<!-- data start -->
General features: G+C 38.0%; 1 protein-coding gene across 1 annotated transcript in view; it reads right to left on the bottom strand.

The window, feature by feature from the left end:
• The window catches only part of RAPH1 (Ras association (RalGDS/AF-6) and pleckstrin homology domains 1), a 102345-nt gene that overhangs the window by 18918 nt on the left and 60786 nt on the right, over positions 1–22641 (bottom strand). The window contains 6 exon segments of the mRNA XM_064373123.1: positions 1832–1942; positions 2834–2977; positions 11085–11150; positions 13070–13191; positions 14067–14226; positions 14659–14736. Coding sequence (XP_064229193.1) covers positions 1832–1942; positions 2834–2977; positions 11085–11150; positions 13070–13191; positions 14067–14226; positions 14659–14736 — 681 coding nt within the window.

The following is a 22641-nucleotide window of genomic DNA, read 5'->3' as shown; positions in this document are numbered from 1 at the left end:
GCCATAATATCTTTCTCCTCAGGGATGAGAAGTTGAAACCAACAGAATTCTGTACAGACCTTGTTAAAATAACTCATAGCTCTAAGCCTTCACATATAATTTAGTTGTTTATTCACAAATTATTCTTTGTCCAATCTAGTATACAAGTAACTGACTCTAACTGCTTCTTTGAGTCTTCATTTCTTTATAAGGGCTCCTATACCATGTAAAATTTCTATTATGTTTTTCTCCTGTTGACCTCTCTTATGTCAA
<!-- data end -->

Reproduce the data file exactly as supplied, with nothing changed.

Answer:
General features: G+C 38.0%; 1 protein-coding gene across 1 annotated transcript in view; it reads right to left on the bottom strand.

The window, feature by feature from the left end:
• The window catches only part of RAPH1 (Ras association (RalGDS/AF-6) and pleckstrin homology domains 1), a 102345-nt gene that overhangs the window by 18918 nt on the left and 60786 nt on the right, over positions 1–22641 (bottom strand). The window contains 6 exon segments of the mRNA XM_064373123.1: positions 1832–1942; positions 2834–2977; positions 11085–11150; positions 13070–13191; positions 14067–14226; positions 14659–14736. Coding sequence (XP_064229193.1) covers positions 1832–1942; positions 2834–2977; positions 11085–11150; positions 13070–13191; positions 14067–14226; positions 14659–14736 — 681 coding nt within the window.

The following is a 22641-nucleotide window of genomic DNA, read 5'->3' as shown; positions in this document are numbered from 1 at the left end:
GCCATAATATCTTTCTCCTCAGGGATGAGAAGTTGAAACCAACAGAATTCTGTACAGACCTTGTTAAAATAACTCATAGCTCTAAGCCTTCACATATAATTTAGTTGTTTATTCACAAATTATTCTTTGTCCAATCTAGTATACAAGTAACTGACTCTAACTGCTTCTTTGAGTCTTCATTTCTTTATAAGGGCTCCTATACCATGTAAAATTTCTATTATGTTTTTCTCCTGTTGACCTCTCTTATGTCAA